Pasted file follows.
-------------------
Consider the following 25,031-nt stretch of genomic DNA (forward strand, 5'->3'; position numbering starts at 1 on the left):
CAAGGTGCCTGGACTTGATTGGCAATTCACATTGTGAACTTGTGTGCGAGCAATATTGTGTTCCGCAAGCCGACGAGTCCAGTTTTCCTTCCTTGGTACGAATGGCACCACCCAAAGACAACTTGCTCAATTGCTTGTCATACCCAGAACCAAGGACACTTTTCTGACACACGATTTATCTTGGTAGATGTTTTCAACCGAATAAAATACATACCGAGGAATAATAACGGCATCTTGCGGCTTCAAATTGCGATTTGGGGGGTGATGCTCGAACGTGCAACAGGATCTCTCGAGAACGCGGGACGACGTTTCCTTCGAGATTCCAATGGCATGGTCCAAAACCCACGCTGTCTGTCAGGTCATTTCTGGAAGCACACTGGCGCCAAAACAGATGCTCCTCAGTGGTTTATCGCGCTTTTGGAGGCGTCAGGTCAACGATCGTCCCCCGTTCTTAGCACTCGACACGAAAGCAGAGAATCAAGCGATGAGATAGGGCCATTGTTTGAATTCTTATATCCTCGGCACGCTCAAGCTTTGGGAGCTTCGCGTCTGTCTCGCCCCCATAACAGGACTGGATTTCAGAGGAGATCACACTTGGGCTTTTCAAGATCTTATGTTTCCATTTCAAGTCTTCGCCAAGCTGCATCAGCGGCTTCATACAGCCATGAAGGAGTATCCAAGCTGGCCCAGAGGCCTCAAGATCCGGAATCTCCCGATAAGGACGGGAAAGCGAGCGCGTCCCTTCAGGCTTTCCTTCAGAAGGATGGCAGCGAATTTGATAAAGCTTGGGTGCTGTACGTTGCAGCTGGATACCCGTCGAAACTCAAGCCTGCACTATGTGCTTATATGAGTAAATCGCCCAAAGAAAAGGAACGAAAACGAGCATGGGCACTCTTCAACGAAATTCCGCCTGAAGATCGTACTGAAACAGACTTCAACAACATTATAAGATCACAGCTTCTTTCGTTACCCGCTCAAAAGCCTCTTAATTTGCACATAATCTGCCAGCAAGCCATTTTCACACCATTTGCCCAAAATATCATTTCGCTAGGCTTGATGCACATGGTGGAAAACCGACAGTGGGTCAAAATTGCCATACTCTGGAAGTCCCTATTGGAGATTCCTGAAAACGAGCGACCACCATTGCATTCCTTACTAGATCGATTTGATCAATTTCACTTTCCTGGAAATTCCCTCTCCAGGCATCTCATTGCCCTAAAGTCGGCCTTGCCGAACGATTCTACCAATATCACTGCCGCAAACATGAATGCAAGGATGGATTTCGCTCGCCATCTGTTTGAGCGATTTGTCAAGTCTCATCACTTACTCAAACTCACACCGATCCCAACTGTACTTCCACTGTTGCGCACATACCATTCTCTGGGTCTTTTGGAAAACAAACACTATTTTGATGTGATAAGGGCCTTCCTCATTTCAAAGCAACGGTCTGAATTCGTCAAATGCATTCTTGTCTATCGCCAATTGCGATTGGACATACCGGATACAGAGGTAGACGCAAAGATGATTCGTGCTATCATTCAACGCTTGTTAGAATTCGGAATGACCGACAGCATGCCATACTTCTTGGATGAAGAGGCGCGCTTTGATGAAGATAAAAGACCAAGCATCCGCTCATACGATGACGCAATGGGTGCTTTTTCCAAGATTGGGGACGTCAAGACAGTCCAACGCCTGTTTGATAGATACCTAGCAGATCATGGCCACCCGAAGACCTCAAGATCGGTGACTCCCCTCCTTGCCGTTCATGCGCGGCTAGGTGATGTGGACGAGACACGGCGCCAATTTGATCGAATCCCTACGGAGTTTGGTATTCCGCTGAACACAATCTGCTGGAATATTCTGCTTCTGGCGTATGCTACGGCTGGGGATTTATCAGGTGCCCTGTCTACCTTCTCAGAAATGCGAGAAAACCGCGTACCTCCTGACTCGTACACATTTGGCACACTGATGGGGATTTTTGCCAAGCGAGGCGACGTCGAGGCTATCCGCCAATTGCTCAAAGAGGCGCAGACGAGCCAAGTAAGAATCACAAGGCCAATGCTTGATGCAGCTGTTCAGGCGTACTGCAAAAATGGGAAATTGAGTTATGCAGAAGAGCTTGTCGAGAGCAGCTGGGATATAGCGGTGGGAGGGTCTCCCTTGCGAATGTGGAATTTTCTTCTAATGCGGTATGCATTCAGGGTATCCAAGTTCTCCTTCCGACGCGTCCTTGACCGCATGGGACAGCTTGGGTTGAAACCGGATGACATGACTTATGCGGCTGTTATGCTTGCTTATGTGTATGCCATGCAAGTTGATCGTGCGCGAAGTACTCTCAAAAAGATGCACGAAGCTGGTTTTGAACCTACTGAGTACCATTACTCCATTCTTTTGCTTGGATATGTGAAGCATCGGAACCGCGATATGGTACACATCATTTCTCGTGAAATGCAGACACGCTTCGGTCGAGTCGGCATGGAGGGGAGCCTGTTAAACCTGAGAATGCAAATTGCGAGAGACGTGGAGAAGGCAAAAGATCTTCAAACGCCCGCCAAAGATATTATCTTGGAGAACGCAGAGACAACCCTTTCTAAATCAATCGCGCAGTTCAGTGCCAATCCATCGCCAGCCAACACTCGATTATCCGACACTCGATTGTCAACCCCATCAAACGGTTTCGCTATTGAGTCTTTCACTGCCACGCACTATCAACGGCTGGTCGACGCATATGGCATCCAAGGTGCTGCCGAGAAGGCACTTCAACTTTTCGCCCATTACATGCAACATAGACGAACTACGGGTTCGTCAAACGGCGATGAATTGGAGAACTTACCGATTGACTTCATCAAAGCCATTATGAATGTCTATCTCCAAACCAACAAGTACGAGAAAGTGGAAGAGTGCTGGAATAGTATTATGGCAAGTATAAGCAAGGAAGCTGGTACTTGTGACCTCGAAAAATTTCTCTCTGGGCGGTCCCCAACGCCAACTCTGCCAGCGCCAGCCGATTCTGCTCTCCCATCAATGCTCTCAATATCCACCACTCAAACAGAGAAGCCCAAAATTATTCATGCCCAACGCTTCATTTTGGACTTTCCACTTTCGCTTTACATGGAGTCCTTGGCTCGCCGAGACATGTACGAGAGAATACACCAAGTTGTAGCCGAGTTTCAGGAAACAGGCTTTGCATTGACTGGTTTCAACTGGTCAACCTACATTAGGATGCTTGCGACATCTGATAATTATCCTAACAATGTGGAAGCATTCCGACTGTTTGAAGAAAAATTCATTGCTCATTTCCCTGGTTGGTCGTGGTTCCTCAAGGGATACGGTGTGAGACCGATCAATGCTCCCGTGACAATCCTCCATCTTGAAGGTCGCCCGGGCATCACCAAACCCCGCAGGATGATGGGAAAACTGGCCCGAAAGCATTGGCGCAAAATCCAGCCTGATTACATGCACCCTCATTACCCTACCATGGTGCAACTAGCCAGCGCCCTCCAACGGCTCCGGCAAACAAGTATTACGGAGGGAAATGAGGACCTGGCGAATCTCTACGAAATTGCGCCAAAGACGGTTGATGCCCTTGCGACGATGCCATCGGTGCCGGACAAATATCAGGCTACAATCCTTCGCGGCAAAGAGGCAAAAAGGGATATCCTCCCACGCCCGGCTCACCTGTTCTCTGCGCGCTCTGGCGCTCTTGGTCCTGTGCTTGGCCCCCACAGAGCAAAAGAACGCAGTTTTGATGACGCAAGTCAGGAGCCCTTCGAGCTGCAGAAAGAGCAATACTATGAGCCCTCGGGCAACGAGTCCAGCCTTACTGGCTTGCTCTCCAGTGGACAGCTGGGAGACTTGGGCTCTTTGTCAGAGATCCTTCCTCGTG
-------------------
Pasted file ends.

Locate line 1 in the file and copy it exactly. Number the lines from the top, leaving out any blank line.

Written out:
Consider the following 25,031-nt stretch of genomic DNA (forward strand, 5'->3'; position numbering starts at 1 on the left):